Equity and diversity

Remembering the 1885 Resistance 130 Years Later

 

Michel Hogue, Carleton University

The Awards to Scholarly Publications Program (ASPP) funded the recent publication of Michel Hogue’s book Metis and the Medicine Line: Creating a Border and Dividing a People (University of Regina Press). The Federation for the Humanities and Social Sciences invited Professor Hogue to share his reflections on the 130th anniversary of the North-West Resistance.

Ride "swift-safe in the night, ride without rest," writes poet Marilyn Dumont, urging Metis leader Gabriel Dumont to flee as Canadian troops close in on the Metis at Batoche in May 1885. She admonishes him to

...

Read more »

Global sustainable development goals have potential to drive change in Canada

Shannon Kindornay, Norman Paterson School of International Affairs, Carleton University

There is no question that 2015 is a year for change both within Canada and abroad. As noted by Julia Sánchez, President-CEO, Canadian Council for International Co-operation, in her blog on Canada’s engagement with global social justice, not only are Canadians facing an election year in 2015, but changes are afoot on the global stage. This year, governments will negotiate a set of universal Sustainable Development Goals (SDGs) at the United Nations to replace the Millennium Development Goals that will expire at the end of 2015. These goals will apply to all countries, including Canada, and...

Read more »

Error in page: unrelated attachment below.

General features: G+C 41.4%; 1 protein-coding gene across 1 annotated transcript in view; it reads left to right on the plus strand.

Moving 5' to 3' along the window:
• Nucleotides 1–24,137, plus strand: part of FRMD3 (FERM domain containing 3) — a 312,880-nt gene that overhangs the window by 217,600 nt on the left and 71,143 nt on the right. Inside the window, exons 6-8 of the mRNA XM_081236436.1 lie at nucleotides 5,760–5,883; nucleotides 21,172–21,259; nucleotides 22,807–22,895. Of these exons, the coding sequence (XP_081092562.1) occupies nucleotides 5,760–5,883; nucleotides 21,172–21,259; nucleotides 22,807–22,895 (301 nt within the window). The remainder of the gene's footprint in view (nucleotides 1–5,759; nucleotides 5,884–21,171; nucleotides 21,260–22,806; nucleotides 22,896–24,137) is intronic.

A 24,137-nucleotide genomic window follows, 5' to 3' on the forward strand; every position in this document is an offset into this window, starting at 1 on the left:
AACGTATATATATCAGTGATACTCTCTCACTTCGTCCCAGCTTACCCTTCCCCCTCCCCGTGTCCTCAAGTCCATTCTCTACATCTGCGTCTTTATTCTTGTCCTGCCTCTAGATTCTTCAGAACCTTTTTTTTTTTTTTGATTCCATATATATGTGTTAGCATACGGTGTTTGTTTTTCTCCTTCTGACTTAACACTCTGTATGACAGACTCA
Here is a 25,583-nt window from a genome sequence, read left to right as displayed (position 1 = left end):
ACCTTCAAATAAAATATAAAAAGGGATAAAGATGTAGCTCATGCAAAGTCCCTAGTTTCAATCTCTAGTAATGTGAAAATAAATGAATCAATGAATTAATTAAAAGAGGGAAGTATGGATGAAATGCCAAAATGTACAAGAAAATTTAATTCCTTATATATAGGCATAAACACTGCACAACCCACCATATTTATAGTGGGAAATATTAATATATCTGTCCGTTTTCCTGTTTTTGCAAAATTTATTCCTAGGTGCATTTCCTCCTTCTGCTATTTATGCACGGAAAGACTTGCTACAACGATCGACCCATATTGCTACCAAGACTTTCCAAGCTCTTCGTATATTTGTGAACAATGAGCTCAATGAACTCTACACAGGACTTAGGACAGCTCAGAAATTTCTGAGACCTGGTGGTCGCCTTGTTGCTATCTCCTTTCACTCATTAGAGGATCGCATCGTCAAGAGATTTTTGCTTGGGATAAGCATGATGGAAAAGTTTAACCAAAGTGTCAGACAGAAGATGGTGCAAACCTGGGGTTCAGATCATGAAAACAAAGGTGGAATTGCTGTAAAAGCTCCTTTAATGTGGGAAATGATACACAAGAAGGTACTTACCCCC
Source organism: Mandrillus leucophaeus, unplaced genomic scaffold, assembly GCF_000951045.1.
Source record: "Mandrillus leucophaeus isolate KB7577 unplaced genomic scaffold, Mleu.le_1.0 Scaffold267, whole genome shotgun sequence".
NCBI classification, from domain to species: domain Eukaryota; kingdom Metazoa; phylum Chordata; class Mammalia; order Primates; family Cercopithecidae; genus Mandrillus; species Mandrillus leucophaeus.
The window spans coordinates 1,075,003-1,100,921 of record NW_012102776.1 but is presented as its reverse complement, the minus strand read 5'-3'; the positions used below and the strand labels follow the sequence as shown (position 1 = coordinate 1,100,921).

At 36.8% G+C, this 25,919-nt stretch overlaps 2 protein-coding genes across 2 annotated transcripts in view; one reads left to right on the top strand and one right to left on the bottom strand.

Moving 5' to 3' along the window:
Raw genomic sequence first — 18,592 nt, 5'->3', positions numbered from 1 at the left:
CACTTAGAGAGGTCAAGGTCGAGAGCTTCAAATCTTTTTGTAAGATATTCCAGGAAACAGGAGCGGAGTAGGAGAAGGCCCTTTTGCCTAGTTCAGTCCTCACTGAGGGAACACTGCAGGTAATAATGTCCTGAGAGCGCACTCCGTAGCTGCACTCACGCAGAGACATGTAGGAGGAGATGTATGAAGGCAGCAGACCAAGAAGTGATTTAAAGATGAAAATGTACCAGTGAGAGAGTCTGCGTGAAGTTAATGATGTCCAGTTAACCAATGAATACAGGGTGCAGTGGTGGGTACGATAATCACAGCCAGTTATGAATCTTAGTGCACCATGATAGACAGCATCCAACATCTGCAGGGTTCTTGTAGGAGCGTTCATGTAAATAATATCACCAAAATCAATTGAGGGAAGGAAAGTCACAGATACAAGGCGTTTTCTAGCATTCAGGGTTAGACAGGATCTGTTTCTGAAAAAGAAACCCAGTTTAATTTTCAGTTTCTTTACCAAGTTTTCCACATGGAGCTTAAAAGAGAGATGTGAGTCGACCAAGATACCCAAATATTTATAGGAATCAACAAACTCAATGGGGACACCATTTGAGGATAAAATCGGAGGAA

Caring Across Boundaries at Congress

Andrea Auger, Reconciliation and Research Manager, First Nations Child & Family Caring Society of Canada

The First Nations Child and Family Caring Society (the Caring Society) is thrilled to be a part of the 2015 Congress for the Humanities and Social Sciences. We invite attendees to see the “Caring Across Boundaries” photo exhibition that brings viewers closer to the lived realities and aspirations of three First Nations communities: Attawapiskat First Nation (Ontario), Carrier Sekani Nations (British Columbia) and Tobique First Nation (New Brunswick). Seen through the lens of internationally renowned photographer Liam Sharp, members of the First Nations invite people to take positive steps towards reconciliation and a future of wellbeing for First Nations and all children and youth in Canada.

Caring Across Boundaries has...

Read more »

Les femmes et le terrorisme

Nathalie Des Rosiers, Université d’Ottawa

Partout dans le monde, on s’efforce d’inventer des solutions juridiques pour mettre fin au terrorisme.   Le Canda ne fait pas exception : un projet de loi propose des détentions préventives,  un partage d’information entre agences et un mandat au service de renseignements « d’agir » pour prévenir des attaques.  Le public est prêt à accepter ces mesures sans précédent parce qu’ils ont peur de ces attaques féroces imprévisibles qu’on voit sur YouTube et à la télé.

La violence faite aux femmes, la disparition ou le meurtre d’une centaine de femmes autochtones ne suscitent pas le...

Read more »

A pivotal year for Canada’s engagement with global social justice

Julia Sánchez, President-CEO, Canadian Council for International Co-operation (CCIC)

February 20th is World Day of Social Justice, as recognized by the United Nations since 2007. The day is a call to observe social justice by supporting “efforts of the international community in poverty eradication, the promotion of full employment and decent work, gender equity and access to social well-being and justice for all”.